When magic isn’t

Discernng why certain code is considered good and other code -well- isn’t is often readily apparent by examing a handful of the code’s characteristics.
One important characteristic which is always considered is the code’s level of coupling.

Various parts of a system are “coupled” if they interact therefore depend on each other. If the interdependencies are limited to what is strictly -and practically- necessary the system is considered loosely coupled, this is good practice. The opposite extreme is considered tightly coupled, bad code smell, and to be avoided. Most code is somewhere in between.

This post is about addressing a particular case of tight coupling, one with a potential for generating run-time errors, and a language addition in C# 6 which can help with such cases, namely nameof.

Too often we find ourselves having to use a “magic string.” A magic string is a hard-coded string whose value is used to determine specific functionality. Magic Strings are a form of tight coupling; one which can typically not be validated before run-time.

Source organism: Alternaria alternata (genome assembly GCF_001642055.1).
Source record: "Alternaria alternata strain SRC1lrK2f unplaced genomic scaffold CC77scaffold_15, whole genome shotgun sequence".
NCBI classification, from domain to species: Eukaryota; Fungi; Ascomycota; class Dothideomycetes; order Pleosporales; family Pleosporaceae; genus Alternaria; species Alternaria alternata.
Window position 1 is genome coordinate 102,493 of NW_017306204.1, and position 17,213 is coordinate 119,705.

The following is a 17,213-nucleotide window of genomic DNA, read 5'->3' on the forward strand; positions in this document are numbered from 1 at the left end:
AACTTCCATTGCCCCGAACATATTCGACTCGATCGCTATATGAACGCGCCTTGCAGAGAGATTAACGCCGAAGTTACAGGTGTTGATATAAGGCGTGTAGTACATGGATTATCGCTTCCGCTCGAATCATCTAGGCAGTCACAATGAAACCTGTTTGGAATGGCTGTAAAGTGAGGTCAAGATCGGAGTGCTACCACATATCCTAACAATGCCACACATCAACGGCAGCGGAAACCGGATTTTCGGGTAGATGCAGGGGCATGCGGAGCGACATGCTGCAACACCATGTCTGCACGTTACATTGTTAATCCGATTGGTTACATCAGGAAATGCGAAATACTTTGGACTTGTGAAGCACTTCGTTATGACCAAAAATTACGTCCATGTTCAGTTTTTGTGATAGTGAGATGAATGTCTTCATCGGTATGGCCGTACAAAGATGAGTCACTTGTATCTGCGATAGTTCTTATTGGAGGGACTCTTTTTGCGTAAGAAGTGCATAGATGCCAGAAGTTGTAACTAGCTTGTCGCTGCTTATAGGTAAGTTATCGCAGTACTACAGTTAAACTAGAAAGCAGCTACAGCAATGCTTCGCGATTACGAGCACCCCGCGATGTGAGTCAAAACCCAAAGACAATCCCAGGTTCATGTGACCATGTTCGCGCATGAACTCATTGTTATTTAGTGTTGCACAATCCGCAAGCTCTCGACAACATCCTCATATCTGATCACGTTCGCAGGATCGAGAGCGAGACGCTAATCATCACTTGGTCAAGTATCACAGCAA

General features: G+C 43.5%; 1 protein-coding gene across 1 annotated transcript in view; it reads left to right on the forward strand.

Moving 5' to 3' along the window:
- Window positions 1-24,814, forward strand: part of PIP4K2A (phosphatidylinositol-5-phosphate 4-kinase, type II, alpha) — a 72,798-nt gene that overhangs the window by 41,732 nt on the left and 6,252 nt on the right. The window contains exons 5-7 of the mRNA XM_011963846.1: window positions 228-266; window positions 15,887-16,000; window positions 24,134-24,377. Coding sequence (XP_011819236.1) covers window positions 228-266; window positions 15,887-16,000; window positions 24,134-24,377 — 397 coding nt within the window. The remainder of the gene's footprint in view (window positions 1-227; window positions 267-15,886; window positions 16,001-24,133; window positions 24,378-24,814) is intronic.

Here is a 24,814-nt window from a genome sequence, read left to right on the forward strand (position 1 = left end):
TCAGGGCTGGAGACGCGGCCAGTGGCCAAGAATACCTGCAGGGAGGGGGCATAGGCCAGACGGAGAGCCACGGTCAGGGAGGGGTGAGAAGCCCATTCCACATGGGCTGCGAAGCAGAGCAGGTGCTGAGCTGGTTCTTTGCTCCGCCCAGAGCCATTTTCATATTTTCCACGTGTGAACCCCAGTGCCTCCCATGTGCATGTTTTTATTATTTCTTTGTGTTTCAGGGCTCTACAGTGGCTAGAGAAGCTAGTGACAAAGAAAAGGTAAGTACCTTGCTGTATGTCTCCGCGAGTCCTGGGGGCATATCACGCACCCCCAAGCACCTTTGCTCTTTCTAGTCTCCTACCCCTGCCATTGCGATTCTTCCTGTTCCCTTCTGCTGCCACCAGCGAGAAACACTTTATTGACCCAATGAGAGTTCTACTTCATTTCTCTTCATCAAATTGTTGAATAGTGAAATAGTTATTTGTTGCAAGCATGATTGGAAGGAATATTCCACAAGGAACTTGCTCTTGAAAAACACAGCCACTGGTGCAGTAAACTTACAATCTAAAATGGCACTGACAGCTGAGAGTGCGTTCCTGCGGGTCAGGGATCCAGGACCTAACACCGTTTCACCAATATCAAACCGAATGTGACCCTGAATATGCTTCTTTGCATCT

Here’s a simple Magic String, “MyBackDoor”:

A more common example are cases where the alternative is convoluted reflection. This example includes the current class, method, and method parameter identifiers (names) as part of an exception message.

This code works fine, we’ve all seen if not written similar. Nonetheless, it’s worrisome.
What happens if we refactor the method? To illustrate let’s change the class name to Math, the method to DivByParam, and the parameter paramName to something a bit more descriptive, intParam.

In order to compile we had to change two references in the method body from paramName to intParam. However, nothing clued us to the fact the magic strings no longer being sound and our error result has become misleading.

Enter nameof()

nameof() provides a refactor-safe way of getting the name of a parameter, member, or type.

Here’s our original method rewritten to use nameof():

After we refactor we won’t be able to compile this method until we update the three references.

When all is said and done nameof() provides us a simple and relatively safe way to access various program element identifiers.


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